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EST. 1915

Virtual Interview Performance Research

A recent Missouri University of Science and Technology (Missouri S&T) study has brought to light the first substantial evidence that individuals who watch an in-person interview and subsequently watch the same interview virtually, will rate the interviewee higher in the in-person format. This study was conducted by three of Missouri S&T’s assistant professors of psychological science: Dr. Denise Baker, Dr. Devin Burns, and Dr. Claire Kueny. The study has been published by Missouri S&T Researchers on the International Journal of Human-Computer Interaction called “Just Sit Back and Watch: Large Disparities between Video and Face-to-face Interview Observers in Applicant Ratings.” With more and more interviews being conducted in a virtual setting, findings from studies like this one from Missouri S&T can help students prepare for virtual interviews and create a more successful outcome. The Missouri S&T researchers communicate that the goal of the study is not to prove that virtual interviews are ineffective. Rather, they state that it’s not completely fair for companies implementing both forms of interviewing to compare in-person conversations to virtual ones. 

The study was conducted with 84 participants, analyzed within 21 job interviews. The participants’ observations were the center of focus, and they were measured in three main aspects. The observations were based on the candidates’ presentation of themselves, the capability of the candidate, and how much attention the candidate received from the participant. The difference found between candidates in virtual and in-person interviews went further than just using a different medium to conduct an interview. The participants who viewed the online interviews rated the candidate significantly worse on all aspects of observation. “We actually found differences between video and in-person observation across all of our measures, including hireability, likeability, competence, agency (which includes human-related qualities like planning and self-control), overall positive or negative impressions, and even the watcher’s ability to pay attention.” Baker and Keuny stated. These differences may inform companies on the effectiveness of how they conduct their interviews, as opposed to how the candidates in the interviews conduct themselves. As Baker and Keuny said, “Really, it’s these interview watchers - those who are just sitting back to listen and then provide opinions later- that are most different live vs in video.”  It is recommended that interviewees initiate conversation with everyone conducting the interview, even those just observing and not directly asking questions.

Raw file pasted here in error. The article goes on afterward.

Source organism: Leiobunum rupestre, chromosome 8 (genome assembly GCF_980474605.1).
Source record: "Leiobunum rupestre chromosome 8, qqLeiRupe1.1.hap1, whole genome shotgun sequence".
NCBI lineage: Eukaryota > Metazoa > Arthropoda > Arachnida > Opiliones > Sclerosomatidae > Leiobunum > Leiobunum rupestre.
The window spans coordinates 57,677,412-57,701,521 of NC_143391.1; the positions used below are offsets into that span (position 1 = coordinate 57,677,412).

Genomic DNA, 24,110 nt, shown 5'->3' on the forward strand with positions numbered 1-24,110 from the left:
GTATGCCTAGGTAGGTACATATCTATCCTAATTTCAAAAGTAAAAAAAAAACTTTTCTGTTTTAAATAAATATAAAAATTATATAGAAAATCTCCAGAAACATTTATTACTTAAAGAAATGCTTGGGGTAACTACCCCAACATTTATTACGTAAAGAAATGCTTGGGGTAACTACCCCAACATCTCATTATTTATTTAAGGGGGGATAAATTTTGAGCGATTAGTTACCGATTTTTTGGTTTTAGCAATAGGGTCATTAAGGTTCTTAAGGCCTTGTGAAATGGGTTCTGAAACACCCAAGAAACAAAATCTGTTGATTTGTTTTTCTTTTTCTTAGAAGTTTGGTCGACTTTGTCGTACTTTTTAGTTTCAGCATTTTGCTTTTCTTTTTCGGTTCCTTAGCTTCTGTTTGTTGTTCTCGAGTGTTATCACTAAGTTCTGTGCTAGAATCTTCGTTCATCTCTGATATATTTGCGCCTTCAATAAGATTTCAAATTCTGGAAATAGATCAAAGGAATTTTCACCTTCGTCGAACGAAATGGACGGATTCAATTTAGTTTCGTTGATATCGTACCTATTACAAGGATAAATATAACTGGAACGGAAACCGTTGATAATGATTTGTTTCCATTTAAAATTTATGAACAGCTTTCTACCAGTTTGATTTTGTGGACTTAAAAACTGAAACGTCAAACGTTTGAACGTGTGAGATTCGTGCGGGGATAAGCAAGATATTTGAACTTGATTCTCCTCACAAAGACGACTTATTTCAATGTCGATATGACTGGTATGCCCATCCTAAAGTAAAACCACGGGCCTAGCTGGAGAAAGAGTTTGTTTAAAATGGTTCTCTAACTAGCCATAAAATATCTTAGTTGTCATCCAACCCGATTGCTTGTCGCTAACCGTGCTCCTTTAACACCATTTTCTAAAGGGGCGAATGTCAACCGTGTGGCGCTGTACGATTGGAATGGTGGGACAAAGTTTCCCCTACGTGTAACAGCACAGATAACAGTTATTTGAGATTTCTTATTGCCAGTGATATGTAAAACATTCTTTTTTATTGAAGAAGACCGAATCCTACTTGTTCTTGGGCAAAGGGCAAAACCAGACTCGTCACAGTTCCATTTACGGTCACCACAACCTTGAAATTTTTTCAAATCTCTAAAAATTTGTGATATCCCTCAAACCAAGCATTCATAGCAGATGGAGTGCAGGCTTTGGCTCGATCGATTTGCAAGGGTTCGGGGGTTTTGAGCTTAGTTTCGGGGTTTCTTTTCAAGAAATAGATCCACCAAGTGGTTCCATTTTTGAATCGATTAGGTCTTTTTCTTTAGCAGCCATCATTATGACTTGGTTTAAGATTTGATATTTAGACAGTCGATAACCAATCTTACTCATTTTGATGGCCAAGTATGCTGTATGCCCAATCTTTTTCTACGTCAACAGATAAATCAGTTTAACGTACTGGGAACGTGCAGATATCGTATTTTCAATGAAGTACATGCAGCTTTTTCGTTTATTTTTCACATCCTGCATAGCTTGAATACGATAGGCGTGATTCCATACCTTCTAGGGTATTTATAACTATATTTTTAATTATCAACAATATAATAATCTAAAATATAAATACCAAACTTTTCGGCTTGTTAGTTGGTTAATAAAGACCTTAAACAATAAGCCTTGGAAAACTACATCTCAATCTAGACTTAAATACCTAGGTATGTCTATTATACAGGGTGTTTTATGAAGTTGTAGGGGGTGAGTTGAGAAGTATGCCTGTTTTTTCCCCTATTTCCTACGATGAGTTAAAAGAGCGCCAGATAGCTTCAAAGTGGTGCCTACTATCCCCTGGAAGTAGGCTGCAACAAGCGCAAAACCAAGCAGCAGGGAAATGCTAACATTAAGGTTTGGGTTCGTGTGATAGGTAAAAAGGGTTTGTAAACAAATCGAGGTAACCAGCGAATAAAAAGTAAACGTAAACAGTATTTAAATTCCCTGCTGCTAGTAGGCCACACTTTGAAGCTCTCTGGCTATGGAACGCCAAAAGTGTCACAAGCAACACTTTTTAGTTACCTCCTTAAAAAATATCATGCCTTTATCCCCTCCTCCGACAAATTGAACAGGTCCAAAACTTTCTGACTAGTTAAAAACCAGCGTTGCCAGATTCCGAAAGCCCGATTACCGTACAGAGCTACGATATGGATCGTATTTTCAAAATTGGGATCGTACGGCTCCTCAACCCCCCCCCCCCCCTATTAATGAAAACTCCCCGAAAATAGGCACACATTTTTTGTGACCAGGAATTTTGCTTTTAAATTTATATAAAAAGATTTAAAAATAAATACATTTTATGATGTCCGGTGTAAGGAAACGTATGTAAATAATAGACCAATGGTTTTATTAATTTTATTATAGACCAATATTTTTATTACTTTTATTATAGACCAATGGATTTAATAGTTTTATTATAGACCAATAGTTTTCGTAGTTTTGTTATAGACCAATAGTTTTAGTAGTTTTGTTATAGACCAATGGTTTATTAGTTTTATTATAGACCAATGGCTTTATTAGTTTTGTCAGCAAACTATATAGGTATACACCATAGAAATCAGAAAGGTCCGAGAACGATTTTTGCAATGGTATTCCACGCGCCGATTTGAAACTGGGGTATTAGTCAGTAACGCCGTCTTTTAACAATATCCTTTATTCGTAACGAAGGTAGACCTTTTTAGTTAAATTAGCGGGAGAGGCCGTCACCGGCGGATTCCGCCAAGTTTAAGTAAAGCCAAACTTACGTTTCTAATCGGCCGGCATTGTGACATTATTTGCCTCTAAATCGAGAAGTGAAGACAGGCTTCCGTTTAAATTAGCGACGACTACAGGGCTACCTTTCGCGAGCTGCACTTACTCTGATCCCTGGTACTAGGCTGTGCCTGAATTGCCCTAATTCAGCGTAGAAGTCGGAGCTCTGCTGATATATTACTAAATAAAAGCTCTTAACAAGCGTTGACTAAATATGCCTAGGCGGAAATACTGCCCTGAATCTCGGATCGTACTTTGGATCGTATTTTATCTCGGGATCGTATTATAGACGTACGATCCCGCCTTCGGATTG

These researchers have several follow-up studies planned. “One of the most important ones is to determine whether impressions formed through video interactions are more or less accurate in judging candidate quality than those formed in-person. Although we found passive watchers had more negative impressions via video than in-person, this study standardized candidate quality - so it was the same candidate (an actor) providing the same general responses each time”, Baker said. The goal of studies like this one is to make companies and job applicants think about the best way to make the virtual interview process more successful for both parties.

Picture provided by www.virtualvocations.com



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